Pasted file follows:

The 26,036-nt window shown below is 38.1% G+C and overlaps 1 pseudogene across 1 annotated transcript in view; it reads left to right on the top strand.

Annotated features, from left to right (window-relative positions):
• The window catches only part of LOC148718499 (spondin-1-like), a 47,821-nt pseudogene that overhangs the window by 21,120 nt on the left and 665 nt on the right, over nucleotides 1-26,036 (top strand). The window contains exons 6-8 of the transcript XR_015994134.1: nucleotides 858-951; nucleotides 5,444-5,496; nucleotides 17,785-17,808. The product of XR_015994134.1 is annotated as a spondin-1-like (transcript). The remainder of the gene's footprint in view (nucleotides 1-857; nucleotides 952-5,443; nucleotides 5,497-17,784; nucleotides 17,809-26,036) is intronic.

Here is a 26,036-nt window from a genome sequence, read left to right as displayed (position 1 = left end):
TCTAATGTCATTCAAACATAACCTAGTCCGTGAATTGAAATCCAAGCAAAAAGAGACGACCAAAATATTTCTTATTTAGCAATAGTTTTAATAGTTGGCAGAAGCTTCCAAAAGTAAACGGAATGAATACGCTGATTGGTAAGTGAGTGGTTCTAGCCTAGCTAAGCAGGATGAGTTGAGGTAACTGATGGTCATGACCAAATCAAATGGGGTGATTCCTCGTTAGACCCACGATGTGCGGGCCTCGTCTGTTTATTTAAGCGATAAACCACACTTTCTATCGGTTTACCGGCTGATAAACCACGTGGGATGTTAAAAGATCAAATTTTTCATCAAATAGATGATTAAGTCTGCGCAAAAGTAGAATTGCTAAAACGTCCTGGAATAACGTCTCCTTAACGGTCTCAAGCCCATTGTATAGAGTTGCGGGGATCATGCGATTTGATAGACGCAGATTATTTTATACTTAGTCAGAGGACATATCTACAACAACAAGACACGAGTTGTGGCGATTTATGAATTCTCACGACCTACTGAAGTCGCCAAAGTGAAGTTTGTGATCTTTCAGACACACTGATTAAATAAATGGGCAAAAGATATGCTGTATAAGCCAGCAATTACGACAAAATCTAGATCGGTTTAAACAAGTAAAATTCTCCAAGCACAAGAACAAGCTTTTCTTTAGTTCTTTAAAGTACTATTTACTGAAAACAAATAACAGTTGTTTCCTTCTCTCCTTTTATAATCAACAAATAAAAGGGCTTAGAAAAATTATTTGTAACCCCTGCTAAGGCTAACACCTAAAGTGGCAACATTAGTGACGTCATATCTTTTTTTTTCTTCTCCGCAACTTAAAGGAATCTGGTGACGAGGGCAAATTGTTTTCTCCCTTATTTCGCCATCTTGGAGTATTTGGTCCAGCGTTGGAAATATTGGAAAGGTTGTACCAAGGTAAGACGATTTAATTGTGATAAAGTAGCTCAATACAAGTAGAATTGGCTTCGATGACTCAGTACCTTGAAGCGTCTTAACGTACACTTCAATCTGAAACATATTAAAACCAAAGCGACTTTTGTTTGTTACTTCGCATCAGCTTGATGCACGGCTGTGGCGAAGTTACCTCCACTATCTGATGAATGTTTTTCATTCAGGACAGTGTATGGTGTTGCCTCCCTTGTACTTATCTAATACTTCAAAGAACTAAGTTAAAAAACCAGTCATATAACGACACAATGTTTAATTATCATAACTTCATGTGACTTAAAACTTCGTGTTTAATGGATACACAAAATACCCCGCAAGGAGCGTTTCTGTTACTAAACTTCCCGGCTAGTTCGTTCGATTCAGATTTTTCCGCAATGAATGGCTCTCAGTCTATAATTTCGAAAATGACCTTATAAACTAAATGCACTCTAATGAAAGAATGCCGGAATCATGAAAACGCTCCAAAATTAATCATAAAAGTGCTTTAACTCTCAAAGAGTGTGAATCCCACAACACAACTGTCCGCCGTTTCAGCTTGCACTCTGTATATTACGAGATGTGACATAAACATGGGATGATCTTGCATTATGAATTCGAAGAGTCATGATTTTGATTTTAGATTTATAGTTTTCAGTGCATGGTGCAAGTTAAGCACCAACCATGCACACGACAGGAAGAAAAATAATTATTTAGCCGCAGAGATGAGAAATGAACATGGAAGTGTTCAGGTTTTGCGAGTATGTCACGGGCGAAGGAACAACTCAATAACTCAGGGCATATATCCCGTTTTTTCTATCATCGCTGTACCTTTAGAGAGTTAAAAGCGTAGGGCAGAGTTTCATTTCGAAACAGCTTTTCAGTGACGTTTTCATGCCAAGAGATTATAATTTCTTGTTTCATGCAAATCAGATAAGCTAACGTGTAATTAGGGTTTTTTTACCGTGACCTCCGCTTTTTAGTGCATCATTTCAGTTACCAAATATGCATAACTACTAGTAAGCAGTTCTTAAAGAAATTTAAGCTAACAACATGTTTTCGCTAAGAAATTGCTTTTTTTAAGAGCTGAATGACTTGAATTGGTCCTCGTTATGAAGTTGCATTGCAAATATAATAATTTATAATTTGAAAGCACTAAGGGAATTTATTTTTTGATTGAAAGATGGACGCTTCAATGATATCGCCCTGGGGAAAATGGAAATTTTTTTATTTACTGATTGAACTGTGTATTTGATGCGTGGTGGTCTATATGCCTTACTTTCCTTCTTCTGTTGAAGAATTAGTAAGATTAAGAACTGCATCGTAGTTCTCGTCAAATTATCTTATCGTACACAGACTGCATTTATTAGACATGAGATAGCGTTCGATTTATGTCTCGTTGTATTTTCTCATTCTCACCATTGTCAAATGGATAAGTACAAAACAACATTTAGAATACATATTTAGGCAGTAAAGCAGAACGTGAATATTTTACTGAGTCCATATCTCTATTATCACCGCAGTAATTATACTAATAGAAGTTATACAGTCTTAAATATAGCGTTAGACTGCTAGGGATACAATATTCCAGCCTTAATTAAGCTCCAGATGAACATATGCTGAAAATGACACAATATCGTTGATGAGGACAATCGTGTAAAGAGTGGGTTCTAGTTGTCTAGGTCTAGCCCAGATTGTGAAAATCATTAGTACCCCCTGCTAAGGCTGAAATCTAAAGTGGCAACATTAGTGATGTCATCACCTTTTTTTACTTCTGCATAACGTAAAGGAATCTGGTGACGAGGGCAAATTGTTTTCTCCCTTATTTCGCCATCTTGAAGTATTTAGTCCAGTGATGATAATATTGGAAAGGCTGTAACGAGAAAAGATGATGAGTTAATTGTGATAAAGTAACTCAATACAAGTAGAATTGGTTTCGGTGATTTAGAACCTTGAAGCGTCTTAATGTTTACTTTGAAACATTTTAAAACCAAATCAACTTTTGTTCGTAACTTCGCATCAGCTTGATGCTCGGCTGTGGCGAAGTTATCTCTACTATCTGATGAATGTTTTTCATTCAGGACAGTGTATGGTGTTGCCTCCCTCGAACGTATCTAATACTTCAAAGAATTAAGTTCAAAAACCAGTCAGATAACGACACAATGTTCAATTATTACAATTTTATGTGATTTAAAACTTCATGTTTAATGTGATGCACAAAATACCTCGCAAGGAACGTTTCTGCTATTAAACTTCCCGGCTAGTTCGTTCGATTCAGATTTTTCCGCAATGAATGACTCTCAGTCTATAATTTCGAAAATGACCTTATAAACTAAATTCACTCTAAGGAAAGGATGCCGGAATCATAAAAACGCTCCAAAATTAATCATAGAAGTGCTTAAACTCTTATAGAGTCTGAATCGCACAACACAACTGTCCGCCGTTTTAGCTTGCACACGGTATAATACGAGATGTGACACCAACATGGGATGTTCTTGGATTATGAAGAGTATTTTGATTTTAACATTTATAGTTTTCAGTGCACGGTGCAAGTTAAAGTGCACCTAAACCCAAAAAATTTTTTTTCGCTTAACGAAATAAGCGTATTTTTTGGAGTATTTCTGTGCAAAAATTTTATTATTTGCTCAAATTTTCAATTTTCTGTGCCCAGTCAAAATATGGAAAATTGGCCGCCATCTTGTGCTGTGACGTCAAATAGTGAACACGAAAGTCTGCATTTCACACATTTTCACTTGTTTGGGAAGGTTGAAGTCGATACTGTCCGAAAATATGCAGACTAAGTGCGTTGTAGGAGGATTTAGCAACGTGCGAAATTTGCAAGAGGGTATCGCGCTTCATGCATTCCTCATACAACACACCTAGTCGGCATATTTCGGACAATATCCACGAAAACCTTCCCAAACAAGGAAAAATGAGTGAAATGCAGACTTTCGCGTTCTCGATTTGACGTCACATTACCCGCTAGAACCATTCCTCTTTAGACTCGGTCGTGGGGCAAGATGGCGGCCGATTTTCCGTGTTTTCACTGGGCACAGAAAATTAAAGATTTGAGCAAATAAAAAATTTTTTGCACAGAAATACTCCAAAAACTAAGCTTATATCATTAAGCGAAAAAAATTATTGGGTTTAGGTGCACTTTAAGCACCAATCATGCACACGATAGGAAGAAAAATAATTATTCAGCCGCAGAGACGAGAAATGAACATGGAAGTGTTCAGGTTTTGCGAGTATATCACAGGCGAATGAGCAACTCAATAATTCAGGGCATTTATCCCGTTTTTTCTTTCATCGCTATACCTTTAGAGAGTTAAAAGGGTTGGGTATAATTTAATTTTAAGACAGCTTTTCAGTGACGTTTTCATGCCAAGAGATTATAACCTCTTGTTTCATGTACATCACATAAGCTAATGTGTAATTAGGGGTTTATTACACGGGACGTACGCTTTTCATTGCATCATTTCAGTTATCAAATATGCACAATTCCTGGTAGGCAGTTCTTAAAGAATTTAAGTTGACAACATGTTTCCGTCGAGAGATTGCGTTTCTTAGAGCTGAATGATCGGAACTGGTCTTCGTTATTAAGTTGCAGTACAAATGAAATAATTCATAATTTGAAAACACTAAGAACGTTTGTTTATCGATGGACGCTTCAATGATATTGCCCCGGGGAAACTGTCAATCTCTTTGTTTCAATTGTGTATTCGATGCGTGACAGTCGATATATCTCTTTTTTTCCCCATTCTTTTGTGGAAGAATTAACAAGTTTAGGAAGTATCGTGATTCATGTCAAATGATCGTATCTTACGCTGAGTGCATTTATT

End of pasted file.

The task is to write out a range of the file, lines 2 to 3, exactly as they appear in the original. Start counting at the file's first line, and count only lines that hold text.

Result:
Annotated features, from left to right (window-relative positions):
• The window catches only part of LOC148718499 (spondin-1-like), a 47,821-nt pseudogene that overhangs the window by 21,120 nt on the left and 665 nt on the right, over nucleotides 1-26,036 (top strand). The window contains exons 6-8 of the transcript XR_015994134.1: nucleotides 858-951; nucleotides 5,444-5,496; nucleotides 17,785-17,808. The product of XR_015994134.1 is annotated as a spondin-1-like (transcript). The remainder of the gene's footprint in view (nucleotides 1-857; nucleotides 952-5,443; nucleotides 5,497-17,784; nucleotides 17,809-26,036) is intronic.